Add 2 tablespoons lemon juice and any additional sugar you think it may need. Add a pinch of salt. Add the gelatine. In an ice-cream maker, process until light and fluffy. The sorbet is very light pink-a colour I find attractive, but you may wish to add a bit of food colouring for a deeper hue. As I plan to serve mine with a few reserved pieces of roasted rhubarb, I think the colour contrast will do fine-you may desire a more dramatic presentation.
Monday, May 14, 2007
Thankfully, it wasn’t difficult to manage.
Before I get to the recipe, I have to relate a funny story.
My son is on a bit of a cowboy kick lately, and as a result, wears his cowboy hat just about everywhere. People think this is simply adorable and as a result, they are inclined to fuss over Danny. He of course, loves all the attention and as it happened, he was given not one, but two lollipops today by our family doctor who being out here in the country probably never thought to ask the parents first if she can ply the kids with candy. I didn’t mind-it kept him occupied and quiet.
I was pleased when Danny remembered to say “thank you” but before I could appreciate it fully, he launched into serenading our doctor with “What Do You Do With A Drunken Sailor?”
I need to have a talk with my husband.
You Will Need:
1/4 cup white bread crumbs
½ cup finely minced onions
salt ¼ teaspoon
½ cup grated gruyere or Swiss cheese
2/3 cup bread crumbs
1 cup milk brought to boiling with 4 tablespoons butter
3 cups cooked and chopped Brussels sprouts
additional salt and pepper
Preheat the oven to 325 degrees F. Place a large pan that can accommodate a 6 cup soufflé dish in the oven in the lower third of the oven. with a couple cups of water. On the stove keep additional hot water simmering to bring to boil when you place the dish in the oven.
Oil a 6 cup soufflé dish and coat with the ¼ cup of breadcrumbs. Knock out any additional crumbs. Cook the onions slowly for about ten minutes in the butter until soft but not browned.
Transfer the onions to a large mixing bowl and add the seasonings, cheese and additional bread crumbs. Beat in the eggs with a wooden spoon. In a slow, thin stream, add the milk and butter. Fold in the Brussels sprouts. Add any additional salt and pepper it may need. Pour into the prepared soufflé dish and place in the pan of water. Add additional boiling water until it is halfway up the side of the dish. Bake for 35-40 minutes or until a sharp knife inserted in the centre comes out clean.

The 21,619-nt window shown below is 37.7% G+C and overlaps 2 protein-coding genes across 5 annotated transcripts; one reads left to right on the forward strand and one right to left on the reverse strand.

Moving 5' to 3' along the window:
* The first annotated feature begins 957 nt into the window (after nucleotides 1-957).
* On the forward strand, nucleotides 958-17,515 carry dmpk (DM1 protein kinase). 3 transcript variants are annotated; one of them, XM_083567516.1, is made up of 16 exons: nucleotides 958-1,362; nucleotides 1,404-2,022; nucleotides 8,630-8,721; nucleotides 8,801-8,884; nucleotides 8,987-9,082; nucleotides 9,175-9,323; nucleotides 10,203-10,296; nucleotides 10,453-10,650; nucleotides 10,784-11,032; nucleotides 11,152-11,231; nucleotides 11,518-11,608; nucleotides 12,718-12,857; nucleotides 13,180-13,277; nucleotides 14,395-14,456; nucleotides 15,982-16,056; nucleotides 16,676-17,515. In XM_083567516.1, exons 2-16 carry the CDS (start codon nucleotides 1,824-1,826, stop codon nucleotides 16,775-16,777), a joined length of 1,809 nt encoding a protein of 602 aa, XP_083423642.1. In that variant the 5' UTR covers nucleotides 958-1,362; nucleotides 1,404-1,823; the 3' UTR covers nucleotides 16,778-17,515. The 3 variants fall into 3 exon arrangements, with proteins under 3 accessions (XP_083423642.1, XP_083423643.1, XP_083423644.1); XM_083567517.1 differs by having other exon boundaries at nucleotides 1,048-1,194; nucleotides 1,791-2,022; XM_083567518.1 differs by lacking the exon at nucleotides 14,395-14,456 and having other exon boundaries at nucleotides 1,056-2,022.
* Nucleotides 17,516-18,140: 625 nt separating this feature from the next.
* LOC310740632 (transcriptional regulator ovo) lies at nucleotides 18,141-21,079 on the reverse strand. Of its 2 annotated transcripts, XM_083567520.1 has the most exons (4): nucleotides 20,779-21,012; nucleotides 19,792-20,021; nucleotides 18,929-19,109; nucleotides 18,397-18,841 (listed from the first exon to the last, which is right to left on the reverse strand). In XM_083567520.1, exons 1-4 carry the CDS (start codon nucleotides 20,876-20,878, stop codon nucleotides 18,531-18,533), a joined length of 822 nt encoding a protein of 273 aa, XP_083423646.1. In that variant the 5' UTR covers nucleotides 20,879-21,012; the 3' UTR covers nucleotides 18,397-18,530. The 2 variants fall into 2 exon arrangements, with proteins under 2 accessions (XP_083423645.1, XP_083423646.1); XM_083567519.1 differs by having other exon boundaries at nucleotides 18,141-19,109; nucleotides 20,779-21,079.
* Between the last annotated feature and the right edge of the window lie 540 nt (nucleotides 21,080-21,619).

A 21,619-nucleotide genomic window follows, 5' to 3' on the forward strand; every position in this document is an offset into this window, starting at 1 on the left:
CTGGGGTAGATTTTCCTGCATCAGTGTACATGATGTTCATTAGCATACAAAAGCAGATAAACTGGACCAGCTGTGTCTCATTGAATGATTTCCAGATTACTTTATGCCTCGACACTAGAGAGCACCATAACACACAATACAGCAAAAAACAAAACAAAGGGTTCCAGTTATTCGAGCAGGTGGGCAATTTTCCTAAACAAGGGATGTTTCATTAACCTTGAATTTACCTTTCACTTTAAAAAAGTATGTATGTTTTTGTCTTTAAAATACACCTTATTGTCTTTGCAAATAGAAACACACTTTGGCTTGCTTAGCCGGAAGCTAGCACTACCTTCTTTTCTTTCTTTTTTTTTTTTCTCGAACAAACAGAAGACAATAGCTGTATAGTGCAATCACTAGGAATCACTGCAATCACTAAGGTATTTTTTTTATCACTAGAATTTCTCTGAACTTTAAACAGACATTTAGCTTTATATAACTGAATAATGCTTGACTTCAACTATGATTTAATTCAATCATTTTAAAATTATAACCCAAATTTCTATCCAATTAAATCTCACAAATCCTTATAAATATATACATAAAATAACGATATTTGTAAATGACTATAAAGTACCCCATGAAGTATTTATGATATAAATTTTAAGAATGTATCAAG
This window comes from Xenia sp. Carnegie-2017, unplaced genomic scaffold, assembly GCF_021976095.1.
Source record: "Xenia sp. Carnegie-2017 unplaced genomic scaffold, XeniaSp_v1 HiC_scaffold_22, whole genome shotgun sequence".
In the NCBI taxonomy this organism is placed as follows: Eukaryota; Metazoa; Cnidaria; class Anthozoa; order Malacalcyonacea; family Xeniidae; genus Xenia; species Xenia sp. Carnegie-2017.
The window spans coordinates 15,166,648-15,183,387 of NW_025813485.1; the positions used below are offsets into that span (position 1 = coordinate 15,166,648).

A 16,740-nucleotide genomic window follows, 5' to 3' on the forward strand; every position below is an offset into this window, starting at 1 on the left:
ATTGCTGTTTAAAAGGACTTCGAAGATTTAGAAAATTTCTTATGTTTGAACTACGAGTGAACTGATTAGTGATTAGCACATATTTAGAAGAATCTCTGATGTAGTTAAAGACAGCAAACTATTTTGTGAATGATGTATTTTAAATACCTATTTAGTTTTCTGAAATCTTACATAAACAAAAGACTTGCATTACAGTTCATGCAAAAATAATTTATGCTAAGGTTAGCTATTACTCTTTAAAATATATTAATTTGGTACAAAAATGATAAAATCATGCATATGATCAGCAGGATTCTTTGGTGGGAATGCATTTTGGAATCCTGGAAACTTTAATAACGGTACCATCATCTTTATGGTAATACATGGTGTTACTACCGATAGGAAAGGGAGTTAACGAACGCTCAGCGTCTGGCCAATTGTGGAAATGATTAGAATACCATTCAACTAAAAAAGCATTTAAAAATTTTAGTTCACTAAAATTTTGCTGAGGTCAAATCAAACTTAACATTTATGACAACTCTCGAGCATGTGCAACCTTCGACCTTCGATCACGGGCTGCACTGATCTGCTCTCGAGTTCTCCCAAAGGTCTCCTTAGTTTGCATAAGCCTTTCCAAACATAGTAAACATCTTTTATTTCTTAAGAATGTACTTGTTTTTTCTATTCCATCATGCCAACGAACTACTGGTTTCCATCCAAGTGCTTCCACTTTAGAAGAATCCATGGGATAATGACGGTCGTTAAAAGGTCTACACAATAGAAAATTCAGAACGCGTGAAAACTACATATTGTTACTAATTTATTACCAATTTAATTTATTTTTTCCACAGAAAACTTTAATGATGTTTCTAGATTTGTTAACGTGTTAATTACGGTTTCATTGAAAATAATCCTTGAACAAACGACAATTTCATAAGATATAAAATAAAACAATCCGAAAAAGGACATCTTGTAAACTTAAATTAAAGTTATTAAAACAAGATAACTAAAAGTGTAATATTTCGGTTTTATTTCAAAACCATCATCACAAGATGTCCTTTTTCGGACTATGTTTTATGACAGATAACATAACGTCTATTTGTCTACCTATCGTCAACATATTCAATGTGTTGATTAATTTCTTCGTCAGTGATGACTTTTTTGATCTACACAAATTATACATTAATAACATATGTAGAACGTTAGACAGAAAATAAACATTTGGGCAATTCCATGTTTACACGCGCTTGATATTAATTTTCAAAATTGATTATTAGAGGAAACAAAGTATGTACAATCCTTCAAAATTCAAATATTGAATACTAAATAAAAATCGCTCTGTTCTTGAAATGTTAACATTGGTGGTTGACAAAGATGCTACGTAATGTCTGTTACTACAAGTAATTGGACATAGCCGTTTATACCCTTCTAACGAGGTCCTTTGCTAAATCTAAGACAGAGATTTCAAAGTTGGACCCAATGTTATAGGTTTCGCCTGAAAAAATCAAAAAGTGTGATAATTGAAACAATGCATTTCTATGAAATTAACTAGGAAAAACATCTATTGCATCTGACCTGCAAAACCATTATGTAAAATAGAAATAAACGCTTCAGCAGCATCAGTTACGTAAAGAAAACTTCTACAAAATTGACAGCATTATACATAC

Remove mould from water and let sit for five minutes before unmoulding onto a plate. Serve with a béchamel sauce (I made one with parsley essence (3/4 cup white vermouth, 4 tablespoons parsley, 2 tablespoons minced shallot simmered until reduced to 3 tablespoons. Drain, squeeze excess liquid from parsley. Add liquid to prepared béchamel and add 2 tablespoons additional butter. Before serving, toss in 3 tablespoons freshly chopped parsley).
I steamed them until tender as everything I read indicated that they can go from a lovely vegetable to inedible pulp rather quickly if boiled. After steaming until tender, I placed them in a casserole dish to cool until I was ready to serve. I simply re-heated them in the microwave and tossed with a béchamel/parsley essence sauce.
For the record, I did not detect any flavour one would call marine, oyster, or otherwise. Some people think they taste like asparagus or artichoke hearts-but I didn’t get that either. In fact, they didn’t taste like much of anything, and other than the novelty of the item, I can’t imagine making them again. I didn’t dislike them, but for the price, there are more interesting vegetables I’d rather have.
Saturday, May 12, 2007
I decided to live dangerously and bought a wedge of Camembert. Unpasteruised soft cheese is always a bit of a gamble but with the immune-suppressing medications I’m taking it is outright stupid (“stooopid!”) and I’m going to eat it anyway. And I’m not sharing. I mean, how many people really get listeria anyway? I eat crème fraiche that I leave sitting out on my counter to ferment-do you really think French cheese frightens me? When I’m feeling particularly death-wish-ish, I soft boil an egg. Mmm, mouldy rinds. Just wait until my cheesemaking adventure starts bearing results-oh you go ahead and laugh, but in nine months when I’m through scraping cheese maggots off a wheel of perfectly aged cheese, we’ll see who’s knocking at my farmhouse door wanting a taste of the “scary cheese.” Until then, I have to buy cheeses at Hy-Vee. I was kidding about the cheese maggots…everyone knows you don’t scrape them off…
I had insisted before leaving the house that I was only going to purchase basics, and that I was not going to cook/bake/housekeep in general this week as I’m not feeling my moxie at the moment. Right. I’m still a bit conflicted over whether to use the rhubarb in ices or custards. I haven’t a clue what to do with salsify, but that’s where having a vast cookbook collection comes in handy. The root is supposed to taste like oysters, though having never eaten oysters I’m sort of in the dark. I’m imagining a briny taste, like one gets from dulse. I’m sure if I drown it in béchamel sauce it will hardly matter at all.